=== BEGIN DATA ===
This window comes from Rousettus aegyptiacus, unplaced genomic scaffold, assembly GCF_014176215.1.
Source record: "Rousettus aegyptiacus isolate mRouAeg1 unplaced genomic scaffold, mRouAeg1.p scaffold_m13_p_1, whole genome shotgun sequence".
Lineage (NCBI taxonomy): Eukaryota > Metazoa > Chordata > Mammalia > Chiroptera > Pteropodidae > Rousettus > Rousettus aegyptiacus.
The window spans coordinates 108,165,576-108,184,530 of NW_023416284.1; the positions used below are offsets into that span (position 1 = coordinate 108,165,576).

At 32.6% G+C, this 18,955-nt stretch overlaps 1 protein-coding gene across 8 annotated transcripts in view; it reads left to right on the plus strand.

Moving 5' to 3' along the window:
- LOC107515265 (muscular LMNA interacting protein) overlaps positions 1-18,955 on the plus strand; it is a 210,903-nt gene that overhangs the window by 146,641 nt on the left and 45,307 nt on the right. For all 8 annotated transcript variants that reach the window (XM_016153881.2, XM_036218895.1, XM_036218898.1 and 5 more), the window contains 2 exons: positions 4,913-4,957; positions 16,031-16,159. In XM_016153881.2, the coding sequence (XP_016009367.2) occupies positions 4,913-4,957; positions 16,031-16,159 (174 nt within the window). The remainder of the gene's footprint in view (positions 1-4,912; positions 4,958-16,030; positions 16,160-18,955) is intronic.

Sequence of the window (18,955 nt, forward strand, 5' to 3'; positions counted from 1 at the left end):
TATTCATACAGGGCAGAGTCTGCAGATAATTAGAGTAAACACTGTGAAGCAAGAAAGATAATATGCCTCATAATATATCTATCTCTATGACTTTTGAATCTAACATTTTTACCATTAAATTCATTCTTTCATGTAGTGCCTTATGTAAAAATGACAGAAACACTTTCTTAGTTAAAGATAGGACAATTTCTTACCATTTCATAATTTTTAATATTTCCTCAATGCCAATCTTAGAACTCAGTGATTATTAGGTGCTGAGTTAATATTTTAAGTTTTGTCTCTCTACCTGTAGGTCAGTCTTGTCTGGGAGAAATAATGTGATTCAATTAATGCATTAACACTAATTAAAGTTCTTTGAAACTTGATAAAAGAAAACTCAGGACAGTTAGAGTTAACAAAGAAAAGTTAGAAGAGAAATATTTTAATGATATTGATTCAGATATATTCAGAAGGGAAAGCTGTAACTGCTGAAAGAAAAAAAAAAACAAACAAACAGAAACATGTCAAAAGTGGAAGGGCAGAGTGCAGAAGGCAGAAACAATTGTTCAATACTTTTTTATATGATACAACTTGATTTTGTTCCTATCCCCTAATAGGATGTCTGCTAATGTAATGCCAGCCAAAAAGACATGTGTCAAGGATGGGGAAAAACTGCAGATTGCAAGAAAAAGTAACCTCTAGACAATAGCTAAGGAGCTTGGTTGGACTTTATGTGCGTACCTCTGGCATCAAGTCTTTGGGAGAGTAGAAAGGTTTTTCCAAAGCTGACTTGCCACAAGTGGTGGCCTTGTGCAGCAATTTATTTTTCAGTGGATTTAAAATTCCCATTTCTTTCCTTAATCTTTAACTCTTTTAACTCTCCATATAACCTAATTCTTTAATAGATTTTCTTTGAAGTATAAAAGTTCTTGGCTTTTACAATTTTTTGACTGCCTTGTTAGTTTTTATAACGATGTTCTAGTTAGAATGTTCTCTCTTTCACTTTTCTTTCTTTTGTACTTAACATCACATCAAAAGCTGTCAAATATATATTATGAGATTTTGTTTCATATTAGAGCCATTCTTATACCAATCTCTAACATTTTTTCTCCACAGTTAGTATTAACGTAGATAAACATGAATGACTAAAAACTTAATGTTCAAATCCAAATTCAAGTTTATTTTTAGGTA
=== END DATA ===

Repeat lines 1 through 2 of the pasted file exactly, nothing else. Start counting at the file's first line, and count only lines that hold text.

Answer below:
This window comes from Rousettus aegyptiacus, unplaced genomic scaffold, assembly GCF_014176215.1.
Source record: "Rousettus aegyptiacus isolate mRouAeg1 unplaced genomic scaffold, mRouAeg1.p scaffold_m13_p_1, whole genome shotgun sequence".